Award Force supports five distinct judging modes, any of which may be configured to be used by a select, invited set of users, or all users with a given role.
Reviewers provide pass / fail decisions
Users choose and rank their top entry preferences
Registered judges evaluate entries based on a set of scoring criteria
Users vote for their preferred entries
Users view a gallery of entries.
This mode might ordinarily be used as the first stage in a judging process to eliminate entries that do not meet the base requirements for the category/program. Qualifying may, therefore, be done by a group of administrators to ensure a preliminary degree of quality and integrity amongst entries that then pass through to a VIP panel of judges. The 'mark' required for each entry is a simple pass/fail response.
Whilst similar to moderation, the qualifying judging mode provides for a panel of people to evaluate entries. The qualifying leaderboard determines the consensus decision of the participants, based on settings of the qualifying score set. Moderation, on the other hand, is simply for a program manager to approve/reject an entry without the need for a group of people to vet that decision.
Out of a field of entries, judges pick their favourites and number them in order of preference. As the number of ranked picks allowed per judge is usually quite low, this judging mode really requires a large field of judges, or a small number of entries, for viable results. Otherwise, the volume of intersecting picks on entries may be too low for conclusive results.
To determine the result, we use the single transferable vote method of counting. The single transferable vote (STV) is a voting system designed to achieve proportional representation through ranked voting for multi-winner outcomes. The system is used for elections across much of the English-speaking world. Read more about single transferable voting.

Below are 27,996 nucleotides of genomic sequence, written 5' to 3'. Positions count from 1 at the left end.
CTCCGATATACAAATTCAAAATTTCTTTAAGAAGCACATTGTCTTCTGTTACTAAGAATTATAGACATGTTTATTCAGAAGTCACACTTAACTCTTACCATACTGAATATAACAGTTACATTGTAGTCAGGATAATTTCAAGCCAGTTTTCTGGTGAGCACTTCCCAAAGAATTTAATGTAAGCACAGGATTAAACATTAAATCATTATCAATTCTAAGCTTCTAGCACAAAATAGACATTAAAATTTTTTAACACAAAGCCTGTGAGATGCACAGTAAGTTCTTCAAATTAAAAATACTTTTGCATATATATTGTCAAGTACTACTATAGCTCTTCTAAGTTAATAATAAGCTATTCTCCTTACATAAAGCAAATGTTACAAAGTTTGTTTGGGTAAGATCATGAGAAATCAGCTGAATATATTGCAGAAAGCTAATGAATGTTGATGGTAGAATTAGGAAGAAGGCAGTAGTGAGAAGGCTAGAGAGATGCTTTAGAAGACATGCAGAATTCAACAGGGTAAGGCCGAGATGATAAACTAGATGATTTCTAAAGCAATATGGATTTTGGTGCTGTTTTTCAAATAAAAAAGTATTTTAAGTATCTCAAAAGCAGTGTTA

Judges are expected to numerically score all entries assigned to them based on a set of scoring criteria. Scoring criteria may be up-weighted or down-weighted, are totalled for each entry and an average calculated across all judges.
We call this VIP (Very Important Person) judging as it is typically used with a relatively small field of judges having a wealth of relevant knowledge and experience in the field. In contrast to top pick, all entries can expect equal consideration evaluated against consistent criteria. It may also require considerably more effort for each judge to properly evaluate all entries. As a result, it may be necessary to limit the volume of entries each judge is assigned.
Voting is quite a simple and informal judging mode, whereby participants allocate votes to entries. Rules limiting how participants can allocate votes are configurable and results are a simple tally of votes on each entry. As it is simple to understand and participate in, it is often used to engage a wider, open/public audience and called people's choice or audience choice. Encouraging entrants to share entries on social media and have their network vote for their entry is a good way of increasing visibility and reach of your program.
For legitimacy of results, we strongly recommend that user registration is required for all judging modes. However, for voting particularly and in order to engage the widest possible audience, you may prefer that anonymous guest voting be permitted. Due to the ease with which guest voting could be abused, this approach to judging can only be considered informal.
A Gallery is a view-only mode which can be used just as much for judges as well as for the public (ie. non-registered users). Therefore, when using a gallery, users can't evaluate/judge online. Galleries are not limited to a season, so they can be used to display archives of entries with ongoing visibility.
A common use case is on in-person judging days where shortlisted entries can be displayed on a large screen while judges in the room discuss them one by one.
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